From the story of humanity’s first home in the Garden of Eden, gardens have been a favorite setting for stories, paintings, poetry, and works of music. This talk examines the ways that painters, poets, and musicians use gardens as settings. What do those gardens tell us? Using wide-ranging examples from such writers as William Shakespeare, Jane Austen, and Jerzy Kosinsky, composers from Mozart to Wagner, and painters from Rubens to Renoir, David Schildkret demonstrates common themes gardens communicate and decodes their use across art forms.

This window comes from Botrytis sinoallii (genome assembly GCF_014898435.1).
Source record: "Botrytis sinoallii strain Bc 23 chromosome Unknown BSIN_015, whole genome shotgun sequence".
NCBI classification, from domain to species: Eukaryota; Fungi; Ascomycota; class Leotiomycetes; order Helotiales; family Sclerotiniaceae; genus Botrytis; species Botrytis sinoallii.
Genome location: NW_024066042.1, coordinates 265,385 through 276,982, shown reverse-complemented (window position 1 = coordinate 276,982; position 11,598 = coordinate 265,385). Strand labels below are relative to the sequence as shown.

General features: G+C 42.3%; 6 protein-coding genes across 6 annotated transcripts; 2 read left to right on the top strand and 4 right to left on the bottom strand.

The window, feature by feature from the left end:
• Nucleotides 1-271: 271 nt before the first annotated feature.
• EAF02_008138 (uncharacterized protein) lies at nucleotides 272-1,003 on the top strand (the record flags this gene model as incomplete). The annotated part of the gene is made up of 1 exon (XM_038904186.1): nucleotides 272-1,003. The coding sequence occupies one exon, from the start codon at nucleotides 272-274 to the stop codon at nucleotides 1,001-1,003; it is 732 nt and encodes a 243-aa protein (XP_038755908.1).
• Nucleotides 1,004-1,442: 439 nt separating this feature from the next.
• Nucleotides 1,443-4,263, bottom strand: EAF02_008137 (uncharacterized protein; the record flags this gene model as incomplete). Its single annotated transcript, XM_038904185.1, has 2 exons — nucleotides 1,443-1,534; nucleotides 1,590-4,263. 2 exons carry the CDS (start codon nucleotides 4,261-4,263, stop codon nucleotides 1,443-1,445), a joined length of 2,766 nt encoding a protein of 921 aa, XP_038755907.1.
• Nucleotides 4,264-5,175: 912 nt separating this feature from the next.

David Schildkret is Professor of Choral Music at Arizona State University, where he teaches a variety of courses on music and the humanities. These include “Laughing to Music” and courses on score study and musical masterworks. Previously, he taught at the University of Rochester, Centre College in Danville, Kentucky, and Salem College in North Carolina, where he was dean of the School of Music. Both his teaching and published work focus on connections between music and various other pursuits: writing, painting, history, and architecture among them. He has lectured frequently around the state of Arizona, nationally, and internationally through the Fulbright Scholars program.